Syrian Internet slows during Friday protests once again

Last Friday, activists from Syria reported an Internet slowdown amid continued protests. The following chart from the Google Transparency Report confirms that Internet connectivity was spotty and irregular on Friday, though it was not a full-fledged outage:

According to a Renesys blogpost on Syrian web traffic, “while traffic levels were reduced (perhaps throttled or rate-limited, as in Iran), the routes themselves remained intact.” They also posted the following chart, which shows the company’s traceroutes into “the 60-odd networks”that comprise the ”the Syrian Internet.” (For more information on the specific technology Renesys uses to measure Internet connectivicty, go to their post directly.)

The major dip in the graph above occurred during the near total blackout of Friday. Although Internet traffic in and out of Syria experienced a noticeable lull on Friday, June 3, it bears little resemblance to the massive outage of the previous week. Nevertheless, The outage garnered enough attention to incite UNESCO Director-General Irina Bokova to issue a statement demanding the Syrian government, “restore internet services to citizens” and “cease attacks against media.” In her press release, Director-General Bokova “call[s] on the Syrian authorities to immediately restore internet and cell phone services for citizens, to lift restrictions on the media and to prevent acts of aggression against journalists, so that they can report freely on events as is their duty.”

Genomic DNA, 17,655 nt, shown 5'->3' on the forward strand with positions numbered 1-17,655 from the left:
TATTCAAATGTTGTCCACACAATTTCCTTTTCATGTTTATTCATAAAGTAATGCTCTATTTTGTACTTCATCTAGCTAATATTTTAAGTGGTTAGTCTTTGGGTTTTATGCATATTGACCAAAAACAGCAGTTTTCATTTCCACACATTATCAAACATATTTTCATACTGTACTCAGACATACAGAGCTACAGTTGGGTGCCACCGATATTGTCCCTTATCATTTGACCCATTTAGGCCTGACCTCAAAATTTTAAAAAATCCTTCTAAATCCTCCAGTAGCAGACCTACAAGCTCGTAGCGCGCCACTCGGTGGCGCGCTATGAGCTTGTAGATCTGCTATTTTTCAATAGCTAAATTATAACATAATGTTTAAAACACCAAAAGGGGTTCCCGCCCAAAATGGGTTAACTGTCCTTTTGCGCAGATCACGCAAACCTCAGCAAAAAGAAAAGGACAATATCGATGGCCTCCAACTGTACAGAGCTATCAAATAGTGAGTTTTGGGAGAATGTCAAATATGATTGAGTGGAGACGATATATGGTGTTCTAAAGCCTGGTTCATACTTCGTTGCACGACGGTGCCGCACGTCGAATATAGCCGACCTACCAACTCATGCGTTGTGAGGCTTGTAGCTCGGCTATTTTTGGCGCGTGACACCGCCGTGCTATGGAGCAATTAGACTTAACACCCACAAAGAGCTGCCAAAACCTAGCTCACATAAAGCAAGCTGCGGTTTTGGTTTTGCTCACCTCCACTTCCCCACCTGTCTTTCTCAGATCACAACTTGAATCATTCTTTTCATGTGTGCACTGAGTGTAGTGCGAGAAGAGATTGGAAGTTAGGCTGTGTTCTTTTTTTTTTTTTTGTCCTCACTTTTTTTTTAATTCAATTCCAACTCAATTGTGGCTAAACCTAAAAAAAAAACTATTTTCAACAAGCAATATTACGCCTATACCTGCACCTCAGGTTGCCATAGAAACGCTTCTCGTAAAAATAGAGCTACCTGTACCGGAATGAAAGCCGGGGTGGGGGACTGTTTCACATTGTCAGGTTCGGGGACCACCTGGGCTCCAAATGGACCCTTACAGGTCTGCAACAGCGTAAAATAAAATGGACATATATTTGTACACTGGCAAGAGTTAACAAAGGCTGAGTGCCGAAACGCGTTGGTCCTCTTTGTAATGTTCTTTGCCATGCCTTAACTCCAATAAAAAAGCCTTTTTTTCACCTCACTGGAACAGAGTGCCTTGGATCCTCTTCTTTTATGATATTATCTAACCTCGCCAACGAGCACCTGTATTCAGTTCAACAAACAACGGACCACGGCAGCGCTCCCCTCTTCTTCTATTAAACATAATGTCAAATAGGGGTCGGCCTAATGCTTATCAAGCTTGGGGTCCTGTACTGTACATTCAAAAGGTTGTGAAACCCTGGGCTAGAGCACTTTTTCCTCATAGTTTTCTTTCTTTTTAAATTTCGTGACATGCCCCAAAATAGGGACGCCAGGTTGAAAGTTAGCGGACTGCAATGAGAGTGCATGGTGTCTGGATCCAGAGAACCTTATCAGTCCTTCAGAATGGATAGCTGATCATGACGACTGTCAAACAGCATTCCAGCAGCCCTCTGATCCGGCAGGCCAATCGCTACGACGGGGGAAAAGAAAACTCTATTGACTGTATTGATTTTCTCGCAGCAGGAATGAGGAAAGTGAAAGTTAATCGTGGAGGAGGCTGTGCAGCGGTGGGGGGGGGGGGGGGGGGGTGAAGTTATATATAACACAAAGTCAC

As the slow down doesn’t appear to have taken sites completely offline, Herdict did not receive reports from Syria and few on .sy sites on Friday, June 10. However, Internet users in Syria certainly felt the impact, with many tweeting reports about the speed of dial-up, 3G, and other networks around the country on Twitter.

Neither Renesys nor Google has commented as to whether the past two Fridays represent a trend in Internet censorship in Syria; whether or not Internet access will be compromised in the weeks to come will remain to be seen.

 

About the Author: Jane Lief Abell

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